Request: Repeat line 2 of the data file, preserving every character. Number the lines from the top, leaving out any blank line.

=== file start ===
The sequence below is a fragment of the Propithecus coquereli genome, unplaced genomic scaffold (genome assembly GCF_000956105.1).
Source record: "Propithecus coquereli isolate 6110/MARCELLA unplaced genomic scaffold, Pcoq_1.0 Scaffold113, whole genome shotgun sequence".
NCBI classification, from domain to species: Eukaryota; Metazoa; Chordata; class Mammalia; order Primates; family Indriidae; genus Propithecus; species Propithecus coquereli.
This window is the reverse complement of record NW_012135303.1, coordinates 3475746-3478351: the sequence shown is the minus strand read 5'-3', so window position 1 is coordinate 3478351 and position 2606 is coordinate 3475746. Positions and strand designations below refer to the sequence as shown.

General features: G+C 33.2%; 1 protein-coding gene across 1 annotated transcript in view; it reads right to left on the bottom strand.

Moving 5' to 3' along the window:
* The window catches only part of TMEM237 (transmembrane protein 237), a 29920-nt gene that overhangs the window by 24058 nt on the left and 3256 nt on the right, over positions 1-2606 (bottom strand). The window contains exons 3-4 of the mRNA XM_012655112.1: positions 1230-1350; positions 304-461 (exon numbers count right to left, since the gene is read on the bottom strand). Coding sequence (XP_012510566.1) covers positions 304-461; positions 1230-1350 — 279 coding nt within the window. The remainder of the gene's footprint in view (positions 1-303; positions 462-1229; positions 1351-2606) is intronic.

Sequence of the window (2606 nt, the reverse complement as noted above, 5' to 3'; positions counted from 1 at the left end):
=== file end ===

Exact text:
Source record: "Propithecus coquereli isolate 6110/MARCELLA unplaced genomic scaffold, Pcoq_1.0 Scaffold113, whole genome shotgun sequence".